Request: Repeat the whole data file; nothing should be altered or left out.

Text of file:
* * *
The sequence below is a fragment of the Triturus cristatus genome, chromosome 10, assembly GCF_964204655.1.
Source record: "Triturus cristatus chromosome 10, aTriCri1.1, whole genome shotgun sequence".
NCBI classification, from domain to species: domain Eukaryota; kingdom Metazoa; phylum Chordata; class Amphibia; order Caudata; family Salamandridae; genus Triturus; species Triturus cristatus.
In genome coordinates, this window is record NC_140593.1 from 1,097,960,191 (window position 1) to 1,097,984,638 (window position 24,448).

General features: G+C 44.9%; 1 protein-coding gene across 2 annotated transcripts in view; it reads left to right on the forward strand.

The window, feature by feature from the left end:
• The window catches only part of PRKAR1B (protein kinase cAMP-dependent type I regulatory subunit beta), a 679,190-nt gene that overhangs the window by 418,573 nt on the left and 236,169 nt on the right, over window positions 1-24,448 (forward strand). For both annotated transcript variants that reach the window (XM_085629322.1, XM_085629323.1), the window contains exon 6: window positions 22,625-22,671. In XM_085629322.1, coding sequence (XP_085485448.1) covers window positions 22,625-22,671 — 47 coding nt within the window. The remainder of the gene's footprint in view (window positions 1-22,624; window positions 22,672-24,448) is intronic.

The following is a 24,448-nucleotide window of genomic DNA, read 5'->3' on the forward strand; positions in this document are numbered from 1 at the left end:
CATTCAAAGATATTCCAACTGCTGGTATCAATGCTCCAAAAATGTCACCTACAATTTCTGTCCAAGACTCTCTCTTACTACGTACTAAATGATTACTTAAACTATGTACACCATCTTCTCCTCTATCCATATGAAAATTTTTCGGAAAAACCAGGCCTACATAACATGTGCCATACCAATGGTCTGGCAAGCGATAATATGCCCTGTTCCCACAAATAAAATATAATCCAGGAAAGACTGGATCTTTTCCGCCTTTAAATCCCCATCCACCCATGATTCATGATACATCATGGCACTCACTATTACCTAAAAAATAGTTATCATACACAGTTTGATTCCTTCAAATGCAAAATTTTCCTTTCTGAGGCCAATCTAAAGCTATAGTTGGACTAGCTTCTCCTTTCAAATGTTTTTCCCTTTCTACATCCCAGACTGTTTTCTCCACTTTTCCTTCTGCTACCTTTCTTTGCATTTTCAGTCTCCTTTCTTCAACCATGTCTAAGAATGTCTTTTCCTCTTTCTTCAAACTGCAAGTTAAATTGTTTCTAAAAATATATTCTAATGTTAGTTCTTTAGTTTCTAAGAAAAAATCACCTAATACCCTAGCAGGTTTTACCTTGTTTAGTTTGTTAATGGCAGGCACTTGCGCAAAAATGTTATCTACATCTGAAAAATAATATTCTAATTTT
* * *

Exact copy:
The sequence below is a fragment of the Triturus cristatus genome, chromosome 10, assembly GCF_964204655.1.
Source record: "Triturus cristatus chromosome 10, aTriCri1.1, whole genome shotgun sequence".
NCBI classification, from domain to species: domain Eukaryota; kingdom Metazoa; phylum Chordata; class Amphibia; order Caudata; family Salamandridae; genus Triturus; species Triturus cristatus.
In genome coordinates, this window is record NC_140593.1 from 1,097,960,191 (window position 1) to 1,097,984,638 (window position 24,448).

General features: G+C 44.9%; 1 protein-coding gene across 2 annotated transcripts in view; it reads left to right on the forward strand.

The window, feature by feature from the left end:
• The window catches only part of PRKAR1B (protein kinase cAMP-dependent type I regulatory subunit beta), a 679,190-nt gene that overhangs the window by 418,573 nt on the left and 236,169 nt on the right, over window positions 1-24,448 (forward strand). For both annotated transcript variants that reach the window (XM_085629322.1, XM_085629323.1), the window contains exon 6: window positions 22,625-22,671. In XM_085629322.1, coding sequence (XP_085485448.1) covers window positions 22,625-22,671 — 47 coding nt within the window. The remainder of the gene's footprint in view (window positions 1-22,624; window positions 22,672-24,448) is intronic.

The following is a 24,448-nucleotide window of genomic DNA, read 5'->3' on the forward strand; positions in this document are numbered from 1 at the left end:
CATTCAAAGATATTCCAACTGCTGGTATCAATGCTCCAAAAATGTCACCTACAATTTCTGTCCAAGACTCTCTCTTACTACGTACTAAATGATTACTTAAACTATGTACACCATCTTCTCCTCTATCCATATGAAAATTTTTCGGAAAAACCAGGCCTACATAACATGTGCCATACCAATGGTCTGGCAAGCGATAATATGCCCTGTTCCCACAAATAAAATATAATCCAGGAAAGACTGGATCTTTTCCGCCTTTAAATCCCCATCCACCCATGATTCATGATACATCATGGCACTCACTATTACCTAAAAAATAGTTATCATACACAGTTTGATTCCTTCAAATGCAAAATTTTCCTTTCTGAGGCCAATCTAAAGCTATAGTTGGACTAGCTTCTCCTTTCAAATGTTTTTCCCTTTCTACATCCCAGACTGTTTTCTCCACTTTTCCTTCTGCTACCTTTCTTTGCATTTTCAGTCTCCTTTCTTCAACCATGTCTAAGAATGTCTTTTCCTCTTTCTTCAAACTGCAAGTTAAATTGTTTCTAAAAATATATTCTAATGTTAGTTCTTTAGTTTCTAAGAAAAAATCACCTAATACCCTAGCAGGTTTTACCTTGTTTAGTTTGTTAATGGCAGGCACTTGCGCAAAAATGTTATCTACATCTGAAAAATAATATTCTAATTTT